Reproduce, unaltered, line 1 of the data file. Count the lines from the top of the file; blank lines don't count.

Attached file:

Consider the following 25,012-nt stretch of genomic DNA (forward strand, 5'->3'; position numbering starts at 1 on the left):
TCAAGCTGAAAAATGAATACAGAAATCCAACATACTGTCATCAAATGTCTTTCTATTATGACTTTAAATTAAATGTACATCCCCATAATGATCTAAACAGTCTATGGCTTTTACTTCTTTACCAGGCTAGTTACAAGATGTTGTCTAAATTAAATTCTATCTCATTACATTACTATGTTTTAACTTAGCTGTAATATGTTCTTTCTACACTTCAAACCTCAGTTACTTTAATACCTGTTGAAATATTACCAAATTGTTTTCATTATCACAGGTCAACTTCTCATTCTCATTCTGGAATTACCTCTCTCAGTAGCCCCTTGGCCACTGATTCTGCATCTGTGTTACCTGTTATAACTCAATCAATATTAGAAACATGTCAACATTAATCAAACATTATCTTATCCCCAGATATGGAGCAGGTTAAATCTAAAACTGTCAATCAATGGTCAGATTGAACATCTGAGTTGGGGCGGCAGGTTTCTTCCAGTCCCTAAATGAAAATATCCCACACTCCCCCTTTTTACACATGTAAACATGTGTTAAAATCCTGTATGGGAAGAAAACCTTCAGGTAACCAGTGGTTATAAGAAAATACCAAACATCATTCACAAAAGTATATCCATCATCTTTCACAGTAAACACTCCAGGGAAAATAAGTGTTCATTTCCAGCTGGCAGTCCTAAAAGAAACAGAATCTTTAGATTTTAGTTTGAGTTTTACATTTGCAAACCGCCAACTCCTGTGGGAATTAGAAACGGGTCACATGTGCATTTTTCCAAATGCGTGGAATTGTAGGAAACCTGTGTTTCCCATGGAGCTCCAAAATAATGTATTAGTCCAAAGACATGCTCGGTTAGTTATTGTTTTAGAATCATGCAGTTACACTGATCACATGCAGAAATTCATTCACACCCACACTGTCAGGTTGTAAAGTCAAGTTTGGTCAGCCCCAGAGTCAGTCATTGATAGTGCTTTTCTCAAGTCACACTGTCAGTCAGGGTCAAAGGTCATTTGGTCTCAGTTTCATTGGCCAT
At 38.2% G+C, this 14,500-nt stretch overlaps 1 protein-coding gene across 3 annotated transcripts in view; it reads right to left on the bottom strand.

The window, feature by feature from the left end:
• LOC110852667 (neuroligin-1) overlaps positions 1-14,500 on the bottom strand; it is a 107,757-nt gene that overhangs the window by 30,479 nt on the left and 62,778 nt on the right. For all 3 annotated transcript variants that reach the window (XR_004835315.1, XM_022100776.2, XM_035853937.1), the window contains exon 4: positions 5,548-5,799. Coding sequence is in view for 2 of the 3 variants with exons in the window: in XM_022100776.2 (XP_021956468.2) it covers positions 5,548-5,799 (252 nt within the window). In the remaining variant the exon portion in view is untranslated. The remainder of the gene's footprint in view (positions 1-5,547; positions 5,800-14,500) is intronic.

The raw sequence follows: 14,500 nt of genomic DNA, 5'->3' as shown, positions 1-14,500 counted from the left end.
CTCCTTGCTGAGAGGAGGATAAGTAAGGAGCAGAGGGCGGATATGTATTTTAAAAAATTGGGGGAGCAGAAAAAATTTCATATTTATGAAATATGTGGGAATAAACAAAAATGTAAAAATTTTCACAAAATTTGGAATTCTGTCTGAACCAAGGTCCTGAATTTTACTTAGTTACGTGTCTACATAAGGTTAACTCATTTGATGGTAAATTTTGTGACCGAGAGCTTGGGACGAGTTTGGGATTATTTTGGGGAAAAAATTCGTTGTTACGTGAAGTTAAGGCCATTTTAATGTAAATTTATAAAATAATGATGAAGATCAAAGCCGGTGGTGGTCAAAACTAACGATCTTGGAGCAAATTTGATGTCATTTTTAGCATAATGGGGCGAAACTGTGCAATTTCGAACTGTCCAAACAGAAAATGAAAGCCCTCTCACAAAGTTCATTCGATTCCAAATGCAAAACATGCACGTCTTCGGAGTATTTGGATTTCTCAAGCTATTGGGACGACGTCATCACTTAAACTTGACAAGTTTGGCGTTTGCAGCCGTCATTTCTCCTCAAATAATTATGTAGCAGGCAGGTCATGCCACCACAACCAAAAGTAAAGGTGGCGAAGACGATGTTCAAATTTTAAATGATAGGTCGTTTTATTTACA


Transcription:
Consider the following 25,012-nt stretch of genomic DNA (forward strand, 5'->3'; position numbering starts at 1 on the left):